If you are wavering on whether to switch to this new repayment plan or not, you can use the handy calculator at the Department of Education’s website, and it will tell you if this new repayment plan will save you any money or not.
Do you think this is worth a try? Or this just another government bailout is disguise?
When the dreaded “Sequester” deadline was passed on March 1st, we all thought the financial world might implode. Many politicians painted a dreary picture for the future state of our economy, and government frustration was at an all time high. Then the fallout of the sequester began to take shape.
One of the worst impacts of the sequester was the elimination of the Tuition Assistant (TA) Program for the United States Military. Separate from the G.I. Bill, the TA program provided up to $4,500 per year for active duty soldiers to take classes. Over 870,000 courses were taken last year by soldiers in this very popular program.
Needless to say the outcry was quick, and powerful.
The military was in a fury over this, and the general public was also rightly outraged. How are we showing support to our military if we cut the funding necessary for them to further their education?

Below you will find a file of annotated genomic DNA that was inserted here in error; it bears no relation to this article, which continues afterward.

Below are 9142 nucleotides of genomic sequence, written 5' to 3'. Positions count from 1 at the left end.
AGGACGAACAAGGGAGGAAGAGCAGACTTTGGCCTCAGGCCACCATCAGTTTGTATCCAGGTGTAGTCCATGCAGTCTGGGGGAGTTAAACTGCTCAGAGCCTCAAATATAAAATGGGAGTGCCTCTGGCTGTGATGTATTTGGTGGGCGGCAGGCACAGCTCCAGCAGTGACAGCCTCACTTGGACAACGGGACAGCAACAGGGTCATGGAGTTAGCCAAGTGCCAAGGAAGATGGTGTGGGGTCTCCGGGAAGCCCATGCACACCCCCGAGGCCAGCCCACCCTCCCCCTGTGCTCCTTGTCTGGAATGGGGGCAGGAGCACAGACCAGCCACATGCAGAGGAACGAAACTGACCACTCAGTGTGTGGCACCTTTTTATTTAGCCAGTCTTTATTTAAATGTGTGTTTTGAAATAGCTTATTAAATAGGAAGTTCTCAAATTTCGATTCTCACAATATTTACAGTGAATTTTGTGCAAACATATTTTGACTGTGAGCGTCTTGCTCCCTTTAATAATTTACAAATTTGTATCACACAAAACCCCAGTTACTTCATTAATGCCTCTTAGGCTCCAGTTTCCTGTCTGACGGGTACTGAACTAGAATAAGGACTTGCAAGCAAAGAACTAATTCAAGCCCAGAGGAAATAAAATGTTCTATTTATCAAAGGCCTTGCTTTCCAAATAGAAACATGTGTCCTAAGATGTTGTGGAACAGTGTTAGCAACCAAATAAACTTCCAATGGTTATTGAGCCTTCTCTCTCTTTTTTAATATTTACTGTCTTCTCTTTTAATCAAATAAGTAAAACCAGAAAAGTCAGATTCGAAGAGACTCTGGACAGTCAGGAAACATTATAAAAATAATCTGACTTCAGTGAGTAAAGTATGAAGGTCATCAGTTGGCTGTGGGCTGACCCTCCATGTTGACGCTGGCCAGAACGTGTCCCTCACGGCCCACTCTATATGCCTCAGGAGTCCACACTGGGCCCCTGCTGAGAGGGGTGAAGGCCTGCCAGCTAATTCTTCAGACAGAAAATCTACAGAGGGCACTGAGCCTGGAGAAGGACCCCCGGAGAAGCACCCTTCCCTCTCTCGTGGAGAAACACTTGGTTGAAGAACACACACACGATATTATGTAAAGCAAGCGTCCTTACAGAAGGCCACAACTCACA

Where Do We Go From Here?
Not even 3 full weeks later, and Sen. Kay Hagan from North Carolina passed a continuing resolution through the Senate that reinstated the Tuition Assistant program for active duty military under the Department of Defense.
So the program is back on, and soldiers can continue taking their courses.
What can we learn from all of this?
- It’s best to have a back up plan!
- Diversification is key
- Financial Aid can be fickle
For the majority of college students around the country Graduation just happened. At the school I work at, we just released 2600 newly minted students to the world to seek their fortunes. This is a scary time for most graduates. Entering the work force in the current economic climate is daunting, and they are faced with odds that are already stacked against them. And unfortunately, not a single one of those college classes taught them how to get out of debt.
Fortunately, there are specific steps that new college graduates can take to avoid falling into the consumer debt trap that so many of their fellow students find themselves in.
Continue your college lifestyle for as long as possible!
There is no shame in this, and the stigma of living on ramien noodles and single ply toilet paper is rapidly receding. In fact, I would say that adults who are long removed from their college years are increasingly moving back towards their “college spending” days to save money and avoid falling further into debt.
In college, you don’t need “stuff” because you have friends and real human relationships to occupy your time as opposed to china patterns and big screen tv’s. By avoiding the trap of lifestyle inflation as soon as you get a job, you will be able to establish a firm foundation, start paying off your student loans, establish an emergency fund, and even set aside money for your future (spouse, marriage, kids, house, new car, travel). Setting a plan, and understanding the downside of falling into lifestyle inflation will help you avoid these common mistakes.